You signed up to be part of the first colony to Mars and you’re afraid of a damn roof? To be in a spaceship to go to a planet that isn’t ready for humans to live on yet? I shook my head, sighing. I hated when Jess was right as much as she hated when I was right, but she was right.

                “I’ll do it.”

                “Oh c’mon Cass, you don’t have to,” Jess said. She was only one minute older than me, but sometimes, it felt like years. “I was just…I don’t know. Bored, I guess. Giving you a hard time.”

                “Yeah, but you’re right. We know what they look like. I have to get over it.” I walked over to patio, peering into the living room. Both of our parents were asleep, in bed most likely. Mom had just come back from two weeks on in Houston and Dad had been working overtime on his super-secret project. “Just check for them. You know Dad flipped out last time we were on the roof.”

                “We were 12,” Jess said, but she moved over enough so she could see through the window. The back door was the only way into the backyard so she’d be able to see our parents, and even if they went out the front door and came around the side, I’d spot them first before they spotted me.

                Unless it was Mom and then I was in deep trouble. She was 5’2”, so about 7 inches shorter than me, but when she got angry, she was like a panther.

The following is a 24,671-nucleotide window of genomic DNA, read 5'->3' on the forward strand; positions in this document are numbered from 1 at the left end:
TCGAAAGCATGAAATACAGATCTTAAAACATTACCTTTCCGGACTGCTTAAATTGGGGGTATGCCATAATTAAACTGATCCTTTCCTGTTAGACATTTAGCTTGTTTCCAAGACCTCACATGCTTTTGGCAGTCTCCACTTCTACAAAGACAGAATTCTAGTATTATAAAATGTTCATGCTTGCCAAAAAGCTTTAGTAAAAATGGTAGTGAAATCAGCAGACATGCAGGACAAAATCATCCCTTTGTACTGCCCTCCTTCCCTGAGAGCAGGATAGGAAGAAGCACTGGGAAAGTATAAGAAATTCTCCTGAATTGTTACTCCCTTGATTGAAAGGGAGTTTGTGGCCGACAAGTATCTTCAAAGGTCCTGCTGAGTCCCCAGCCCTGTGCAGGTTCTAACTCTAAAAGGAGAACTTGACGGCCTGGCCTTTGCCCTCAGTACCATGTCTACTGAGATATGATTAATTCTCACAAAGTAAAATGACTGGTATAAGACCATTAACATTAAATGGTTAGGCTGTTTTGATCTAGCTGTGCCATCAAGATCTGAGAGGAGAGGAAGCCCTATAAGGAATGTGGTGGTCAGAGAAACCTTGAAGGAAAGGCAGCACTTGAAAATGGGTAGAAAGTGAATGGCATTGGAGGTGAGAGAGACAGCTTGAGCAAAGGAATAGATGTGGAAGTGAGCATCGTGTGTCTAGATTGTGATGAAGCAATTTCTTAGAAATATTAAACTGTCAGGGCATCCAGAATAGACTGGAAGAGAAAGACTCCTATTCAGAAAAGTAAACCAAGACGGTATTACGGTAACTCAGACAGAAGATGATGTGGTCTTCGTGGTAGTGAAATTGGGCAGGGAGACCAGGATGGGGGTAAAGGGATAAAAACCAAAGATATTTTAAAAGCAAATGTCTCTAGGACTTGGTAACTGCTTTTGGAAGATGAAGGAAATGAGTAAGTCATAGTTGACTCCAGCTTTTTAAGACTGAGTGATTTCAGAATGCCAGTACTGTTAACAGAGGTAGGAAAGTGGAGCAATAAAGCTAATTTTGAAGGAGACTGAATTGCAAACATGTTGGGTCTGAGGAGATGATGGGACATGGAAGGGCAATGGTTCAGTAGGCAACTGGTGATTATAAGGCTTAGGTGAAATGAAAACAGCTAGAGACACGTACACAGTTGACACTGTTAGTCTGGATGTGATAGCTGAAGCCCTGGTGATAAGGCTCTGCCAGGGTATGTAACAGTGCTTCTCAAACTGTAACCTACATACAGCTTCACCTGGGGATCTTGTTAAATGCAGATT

I climbed up on the generator that Dad had linked up to the back of the house for emergencies and then onto the trellis. Within 30 seconds, I was on the roof.

                So that was part one of the Dare.

                The second part was to stay up there for five minutes in complete silence.

                “3…2…1…” As Jess counted down, we synchronized our watches. We have always shared info, so she could keep an eye on my vitals. Since the dare was not to speak, it was the only way she could make sure I was alright.

 

 

                The first three minutes went by fine. Our house sat on a large hill and standing there, I could look all the way down into the valley to the river that charted its course there. I could see the few houses around, but for the most part, it was bare land.

                The lack of trees was part of the reason the Mars Mission had been pushed up, a full 50 years ahead of schedule. Humans were running out of time, even with the Population Initiative.

                I walked to the edge of the roof, giving myself a space of about three feet. I could still hear the cicadas humming their lullaby that I’ve memorized since I was about three. It was so peaceful that it was mesmerizing.

                Until I realized that something else was humming along with the cicadas.

                And whoever or whatever it was wasn’t on the ground. It was on the roof with me.

                Jess, I swear in the name of the Cosmos, I’ll kill you, I thought to myself. I came up with a game plan – I’d turn around really fast and jump towards her. No. I couldn’t do that. What if she fell off the roof?